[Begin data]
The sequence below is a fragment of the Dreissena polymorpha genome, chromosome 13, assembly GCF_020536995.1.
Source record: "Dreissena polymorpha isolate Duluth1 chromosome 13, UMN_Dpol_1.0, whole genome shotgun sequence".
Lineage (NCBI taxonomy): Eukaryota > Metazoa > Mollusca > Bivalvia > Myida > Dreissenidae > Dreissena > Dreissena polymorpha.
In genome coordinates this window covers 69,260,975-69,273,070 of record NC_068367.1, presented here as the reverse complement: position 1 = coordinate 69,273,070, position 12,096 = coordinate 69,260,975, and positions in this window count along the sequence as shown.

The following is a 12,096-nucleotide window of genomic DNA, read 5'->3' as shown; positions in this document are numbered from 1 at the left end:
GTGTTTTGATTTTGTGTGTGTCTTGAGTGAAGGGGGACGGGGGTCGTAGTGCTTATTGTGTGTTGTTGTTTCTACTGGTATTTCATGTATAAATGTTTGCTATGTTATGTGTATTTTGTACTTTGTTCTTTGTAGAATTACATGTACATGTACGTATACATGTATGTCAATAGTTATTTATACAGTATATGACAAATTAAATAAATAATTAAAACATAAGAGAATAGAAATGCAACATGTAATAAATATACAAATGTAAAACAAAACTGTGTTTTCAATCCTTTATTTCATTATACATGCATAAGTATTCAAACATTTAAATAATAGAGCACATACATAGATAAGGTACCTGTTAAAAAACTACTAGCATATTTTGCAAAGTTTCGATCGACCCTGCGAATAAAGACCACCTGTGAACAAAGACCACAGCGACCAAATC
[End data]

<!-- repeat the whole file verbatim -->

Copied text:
The sequence below is a fragment of the Dreissena polymorpha genome, chromosome 13, assembly GCF_020536995.1.
Source record: "Dreissena polymorpha isolate Duluth1 chromosome 13, UMN_Dpol_1.0, whole genome shotgun sequence".
Lineage (NCBI taxonomy): Eukaryota > Metazoa > Mollusca > Bivalvia > Myida > Dreissenidae > Dreissena > Dreissena polymorpha.
In genome coordinates this window covers 69,260,975-69,273,070 of record NC_068367.1, presented here as the reverse complement: position 1 = coordinate 69,273,070, position 12,096 = coordinate 69,260,975, and positions in this window count along the sequence as shown.

The following is a 12,096-nucleotide window of genomic DNA, read 5'->3' as shown; positions in this document are numbered from 1 at the left end:
GTGTTTTGATTTTGTGTGTGTCTTGAGTGAAGGGGGACGGGGGTCGTAGTGCTTATTGTGTGTTGTTGTTTCTACTGGTATTTCATGTATAAATGTTTGCTATGTTATGTGTATTTTGTACTTTGTTCTTTGTAGAATTACATGTACATGTACGTATACATGTATGTCAATAGTTATTTATACAGTATATGACAAATTAAATAAATAATTAAAACATAAGAGAATAGAAATGCAACATGTAATAAATATACAAATGTAAAACAAAACTGTGTTTTCAATCCTTTATTTCATTATACATGCATAAGTATTCAAACATTTAAATAATAGAGCACATACATAGATAAGGTACCTGTTAAAAAACTACTAGCATATTTTGCAAAGTTTCGATCGACCCTGCGAATAAAGACCACCTGTGAACAAAGACCACAGCGACCAAATC